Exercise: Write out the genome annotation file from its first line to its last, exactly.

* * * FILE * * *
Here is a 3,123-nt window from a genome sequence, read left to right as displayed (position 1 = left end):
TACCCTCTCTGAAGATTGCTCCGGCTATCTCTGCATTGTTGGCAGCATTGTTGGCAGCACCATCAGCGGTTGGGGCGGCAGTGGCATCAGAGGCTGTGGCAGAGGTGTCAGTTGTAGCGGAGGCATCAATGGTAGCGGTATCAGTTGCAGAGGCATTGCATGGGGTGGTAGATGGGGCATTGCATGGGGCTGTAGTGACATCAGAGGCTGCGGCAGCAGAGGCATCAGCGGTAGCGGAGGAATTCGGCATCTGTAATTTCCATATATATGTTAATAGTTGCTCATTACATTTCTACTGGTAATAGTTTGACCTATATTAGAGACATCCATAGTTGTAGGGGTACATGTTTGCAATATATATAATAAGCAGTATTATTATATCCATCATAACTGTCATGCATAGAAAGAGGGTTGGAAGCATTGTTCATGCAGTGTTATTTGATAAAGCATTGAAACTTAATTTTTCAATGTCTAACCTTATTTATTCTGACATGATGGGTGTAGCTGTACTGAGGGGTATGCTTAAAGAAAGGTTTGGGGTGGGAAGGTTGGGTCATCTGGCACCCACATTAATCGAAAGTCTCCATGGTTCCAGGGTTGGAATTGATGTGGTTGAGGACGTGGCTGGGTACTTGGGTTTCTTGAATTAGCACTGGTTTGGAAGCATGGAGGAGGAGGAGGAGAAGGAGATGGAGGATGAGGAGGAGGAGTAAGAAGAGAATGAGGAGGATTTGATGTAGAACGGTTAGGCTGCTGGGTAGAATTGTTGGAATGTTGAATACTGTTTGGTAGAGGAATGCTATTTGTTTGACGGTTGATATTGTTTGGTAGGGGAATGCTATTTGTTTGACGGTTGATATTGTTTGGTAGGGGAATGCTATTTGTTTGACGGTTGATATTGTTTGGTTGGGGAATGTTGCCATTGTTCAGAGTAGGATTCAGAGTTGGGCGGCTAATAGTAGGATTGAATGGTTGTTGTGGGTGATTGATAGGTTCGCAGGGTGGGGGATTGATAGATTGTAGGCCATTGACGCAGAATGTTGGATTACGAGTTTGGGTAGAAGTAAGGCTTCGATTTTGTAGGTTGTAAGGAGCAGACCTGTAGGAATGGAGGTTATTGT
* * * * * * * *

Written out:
Here is a 3,123-nt window from a genome sequence, read left to right as displayed (position 1 = left end):
TACCCTCTCTGAAGATTGCTCCGGCTATCTCTGCATTGTTGGCAGCATTGTTGGCAGCACCATCAGCGGTTGGGGCGGCAGTGGCATCAGAGGCTGTGGCAGAGGTGTCAGTTGTAGCGGAGGCATCAATGGTAGCGGTATCAGTTGCAGAGGCATTGCATGGGGTGGTAGATGGGGCATTGCATGGGGCTGTAGTGACATCAGAGGCTGCGGCAGCAGAGGCATCAGCGGTAGCGGAGGAATTCGGCATCTGTAATTTCCATATATATGTTAATAGTTGCTCATTACATTTCTACTGGTAATAGTTTGACCTATATTAGAGACATCCATAGTTGTAGGGGTACATGTTTGCAATATATATAATAAGCAGTATTATTATATCCATCATAACTGTCATGCATAGAAAGAGGGTTGGAAGCATTGTTCATGCAGTGTTATTTGATAAAGCATTGAAACTTAATTTTTCAATGTCTAACCTTATTTATTCTGACATGATGGGTGTAGCTGTACTGAGGGGTATGCTTAAAGAAAGGTTTGGGGTGGGAAGGTTGGGTCATCTGGCACCCACATTAATCGAAAGTCTCCATGGTTCCAGGGTTGGAATTGATGTGGTTGAGGACGTGGCTGGGTACTTGGGTTTCTTGAATTAGCACTGGTTTGGAAGCATGGAGGAGGAGGAGGAGAAGGAGATGGAGGATGAGGAGGAGGAGTAAGAAGAGAATGAGGAGGATTTGATGTAGAACGGTTAGGCTGCTGGGTAGAATTGTTGGAATGTTGAATACTGTTTGGTAGAGGAATGCTATTTGTTTGACGGTTGATATTGTTTGGTAGGGGAATGCTATTTGTTTGACGGTTGATATTGTTTGGTAGGGGAATGCTATTTGTTTGACGGTTGATATTGTTTGGTTGGGGAATGTTGCCATTGTTCAGAGTAGGATTCAGAGTTGGGCGGCTAATAGTAGGATTGAATGGTTGTTGTGGGTGATTGATAGGTTCGCAGGGTGGGGGATTGATAGATTGTAGGCCATTGACGCAGAATGTTGGATTACGAGTTTGGGTAGAAGTAAGGCTTCGATTTTGTAGGTTGTAAGGAGCAGACCTGTAGGAATGGAGGTTATTGT